International Women in Science Conference

Abstracts

Geraldine Richmond

Powering Up: Women as Leaders in the Scientific Enterprise

Women face barriers to success in every field of science and engineering; obstacles that deprive the world of an important source of talent. The MIT report of 1998 served as a catalyst for a public dialogue on this issue. It also served as a reminder that although we are achieving gender parity in some science disciplines at the undergraduate level, at the university level from which we draw most of our leaders in research, education and science policy, women are woefully underrepresented and undervalued. Progress towards gender equity in science and engineering is a difficult uphill battle, as evidenced by MIT's recent slump back to previous low female faculty hiring levels. In the meantime however, numerous new initiatives and programs have been started in the United States that show promise for change. This talk will focus on three different initiatives that exemplify these efforts.

The first is the newly released National Academy Study entitled "Beyond Bias and Barriers: Fulfilling the Potential of Women in Academic Science and Engineering." This report explains that eliminating gender bias in academia requires immediate overarching reform, including decisive action by university administrators, professional societies, federal funding agencies and foundations, government agencies, and Congress. It provides recommended actions that will help to improve workplace environments for all employees while strengthening the foundations of the nation's scientific enterprise. I will focus on several initiatives motivated by this study that are showing particular promise.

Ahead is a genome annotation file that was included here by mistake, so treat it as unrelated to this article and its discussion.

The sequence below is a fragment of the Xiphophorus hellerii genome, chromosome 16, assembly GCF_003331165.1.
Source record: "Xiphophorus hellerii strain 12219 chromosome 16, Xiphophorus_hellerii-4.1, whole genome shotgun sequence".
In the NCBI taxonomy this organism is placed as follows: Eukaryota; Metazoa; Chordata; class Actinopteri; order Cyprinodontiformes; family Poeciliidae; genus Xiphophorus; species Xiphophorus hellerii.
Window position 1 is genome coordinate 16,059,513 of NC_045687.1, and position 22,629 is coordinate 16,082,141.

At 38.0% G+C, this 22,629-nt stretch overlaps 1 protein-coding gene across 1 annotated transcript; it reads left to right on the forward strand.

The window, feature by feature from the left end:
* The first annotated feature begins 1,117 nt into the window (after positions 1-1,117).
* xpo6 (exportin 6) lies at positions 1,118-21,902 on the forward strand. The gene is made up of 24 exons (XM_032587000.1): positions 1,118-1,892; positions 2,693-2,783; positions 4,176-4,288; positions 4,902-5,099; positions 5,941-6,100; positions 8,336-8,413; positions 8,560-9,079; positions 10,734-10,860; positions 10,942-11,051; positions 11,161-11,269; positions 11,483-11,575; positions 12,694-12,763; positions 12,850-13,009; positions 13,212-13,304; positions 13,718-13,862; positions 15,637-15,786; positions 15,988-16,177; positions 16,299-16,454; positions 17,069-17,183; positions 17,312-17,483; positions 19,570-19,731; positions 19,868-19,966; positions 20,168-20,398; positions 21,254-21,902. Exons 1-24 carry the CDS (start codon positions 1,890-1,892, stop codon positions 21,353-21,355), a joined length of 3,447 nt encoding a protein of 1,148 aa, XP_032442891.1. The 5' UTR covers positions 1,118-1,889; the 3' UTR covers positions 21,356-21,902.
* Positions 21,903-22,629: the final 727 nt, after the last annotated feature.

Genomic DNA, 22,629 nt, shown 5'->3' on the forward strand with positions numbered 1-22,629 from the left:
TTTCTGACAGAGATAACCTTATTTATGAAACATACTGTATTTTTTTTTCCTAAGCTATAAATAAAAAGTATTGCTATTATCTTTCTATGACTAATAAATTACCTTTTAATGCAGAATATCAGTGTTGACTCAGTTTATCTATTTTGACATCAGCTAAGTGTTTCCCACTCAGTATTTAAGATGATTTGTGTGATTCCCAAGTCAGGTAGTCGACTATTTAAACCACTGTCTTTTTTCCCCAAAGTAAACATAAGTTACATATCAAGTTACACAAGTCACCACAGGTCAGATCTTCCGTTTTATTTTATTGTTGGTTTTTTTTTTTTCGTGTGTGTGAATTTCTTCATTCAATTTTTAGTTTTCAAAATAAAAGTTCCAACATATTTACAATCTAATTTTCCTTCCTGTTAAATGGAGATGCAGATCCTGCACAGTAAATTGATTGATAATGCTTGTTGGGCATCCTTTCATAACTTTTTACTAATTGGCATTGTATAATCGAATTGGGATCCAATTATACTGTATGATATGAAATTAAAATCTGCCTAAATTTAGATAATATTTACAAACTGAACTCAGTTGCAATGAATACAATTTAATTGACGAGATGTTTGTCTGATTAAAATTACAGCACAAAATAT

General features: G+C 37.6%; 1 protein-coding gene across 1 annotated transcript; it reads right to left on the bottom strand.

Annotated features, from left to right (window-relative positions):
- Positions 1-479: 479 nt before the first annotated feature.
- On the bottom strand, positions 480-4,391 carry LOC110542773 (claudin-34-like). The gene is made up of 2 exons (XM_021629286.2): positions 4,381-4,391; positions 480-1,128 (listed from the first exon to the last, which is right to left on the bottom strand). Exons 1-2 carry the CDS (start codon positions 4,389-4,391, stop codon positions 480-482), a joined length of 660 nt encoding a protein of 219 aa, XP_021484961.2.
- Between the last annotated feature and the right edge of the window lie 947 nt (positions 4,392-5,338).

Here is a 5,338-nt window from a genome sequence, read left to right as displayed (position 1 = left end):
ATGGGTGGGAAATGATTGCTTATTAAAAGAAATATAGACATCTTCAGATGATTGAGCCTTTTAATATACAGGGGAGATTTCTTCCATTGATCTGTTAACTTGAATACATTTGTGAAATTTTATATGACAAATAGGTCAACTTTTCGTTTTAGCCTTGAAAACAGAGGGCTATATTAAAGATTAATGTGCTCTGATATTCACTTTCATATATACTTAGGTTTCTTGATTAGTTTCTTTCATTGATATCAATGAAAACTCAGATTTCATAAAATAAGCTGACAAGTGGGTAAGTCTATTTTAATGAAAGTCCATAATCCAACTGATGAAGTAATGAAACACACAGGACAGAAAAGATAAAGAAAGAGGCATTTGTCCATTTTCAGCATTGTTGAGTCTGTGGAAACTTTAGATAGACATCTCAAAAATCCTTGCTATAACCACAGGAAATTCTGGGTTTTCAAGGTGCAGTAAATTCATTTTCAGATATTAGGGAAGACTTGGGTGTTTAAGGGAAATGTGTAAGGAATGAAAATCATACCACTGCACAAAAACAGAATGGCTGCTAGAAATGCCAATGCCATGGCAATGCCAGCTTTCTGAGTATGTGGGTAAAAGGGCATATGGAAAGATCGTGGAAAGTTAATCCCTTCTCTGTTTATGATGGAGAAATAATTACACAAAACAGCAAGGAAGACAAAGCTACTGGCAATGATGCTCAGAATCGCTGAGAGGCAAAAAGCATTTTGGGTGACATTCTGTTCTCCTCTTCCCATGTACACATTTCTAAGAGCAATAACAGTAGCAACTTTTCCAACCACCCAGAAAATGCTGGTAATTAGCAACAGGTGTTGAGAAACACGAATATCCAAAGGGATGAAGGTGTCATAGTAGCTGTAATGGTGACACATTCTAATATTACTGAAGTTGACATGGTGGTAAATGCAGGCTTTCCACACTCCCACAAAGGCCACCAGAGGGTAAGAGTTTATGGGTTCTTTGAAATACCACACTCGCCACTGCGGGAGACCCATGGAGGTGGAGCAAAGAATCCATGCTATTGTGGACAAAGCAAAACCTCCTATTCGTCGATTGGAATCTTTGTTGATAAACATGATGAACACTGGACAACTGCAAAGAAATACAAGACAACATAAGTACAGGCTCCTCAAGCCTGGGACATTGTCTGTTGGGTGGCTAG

The second is an innovative initiative to educate department chairs in the top US research universities on issues of gender inequities in the sciences and to set goals and benchmarks for increasing the faculty diversity in these departments. This effort has been largely driven by the primary federal research funding agencies.

The third is focused directly at increasing the number and effectiveness of women faculty scientists and engineers as leaders in their research fields, departments, academic institutions, professional organizations and national policy organizations. COACh, the organization heading this effort, initially started in the field of chemistry and has rapidly spread to other science and engineering disciplines in the US. The program has impacted the careers of over 2000 women science and engineering faculty in the US with measureable positive results.

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